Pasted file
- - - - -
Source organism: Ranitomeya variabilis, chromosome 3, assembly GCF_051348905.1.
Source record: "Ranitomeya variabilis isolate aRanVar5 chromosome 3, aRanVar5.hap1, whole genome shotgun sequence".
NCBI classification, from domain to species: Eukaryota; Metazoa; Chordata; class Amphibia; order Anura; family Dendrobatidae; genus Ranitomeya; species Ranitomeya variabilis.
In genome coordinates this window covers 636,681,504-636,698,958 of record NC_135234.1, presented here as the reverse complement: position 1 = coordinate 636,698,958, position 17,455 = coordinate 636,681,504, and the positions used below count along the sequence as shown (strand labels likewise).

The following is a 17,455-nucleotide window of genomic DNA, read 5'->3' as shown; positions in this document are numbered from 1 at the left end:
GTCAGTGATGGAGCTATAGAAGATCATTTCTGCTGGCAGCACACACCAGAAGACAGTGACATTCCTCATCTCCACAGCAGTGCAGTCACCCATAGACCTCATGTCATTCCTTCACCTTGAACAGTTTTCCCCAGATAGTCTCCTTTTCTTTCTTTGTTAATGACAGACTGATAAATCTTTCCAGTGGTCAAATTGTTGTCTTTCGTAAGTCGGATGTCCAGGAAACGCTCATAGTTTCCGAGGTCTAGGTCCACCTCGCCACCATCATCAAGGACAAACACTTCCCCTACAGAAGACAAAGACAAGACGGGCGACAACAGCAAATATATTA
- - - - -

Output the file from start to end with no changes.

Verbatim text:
Source organism: Ranitomeya variabilis, chromosome 3, assembly GCF_051348905.1.
Source record: "Ranitomeya variabilis isolate aRanVar5 chromosome 3, aRanVar5.hap1, whole genome shotgun sequence".
NCBI classification, from domain to species: Eukaryota; Metazoa; Chordata; class Amphibia; order Anura; family Dendrobatidae; genus Ranitomeya; species Ranitomeya variabilis.
In genome coordinates this window covers 636,681,504-636,698,958 of record NC_135234.1, presented here as the reverse complement: position 1 = coordinate 636,698,958, position 17,455 = coordinate 636,681,504, and the positions used below count along the sequence as shown (strand labels likewise).

The following is a 17,455-nucleotide window of genomic DNA, read 5'->3' as shown; positions in this document are numbered from 1 at the left end:
GTCAGTGATGGAGCTATAGAAGATCATTTCTGCTGGCAGCACACACCAGAAGACAGTGACATTCCTCATCTCCACAGCAGTGCAGTCACCCATAGACCTCATGTCATTCCTTCACCTTGAACAGTTTTCCCCAGATAGTCTCCTTTTCTTTCTTTGTTAATGACAGACTGATAAATCTTTCCAGTGGTCAAATTGTTGTCTTTCGTAAGTCGGATGTCCAGGAAACGCTCATAGTTTCCGAGGTCTAGGTCCACCTCGCCACCATCATCAAGGACAAACACTTCCCCTACAGAAGACAAAGACAAGACGGGCGACAACAGCAAATATATTA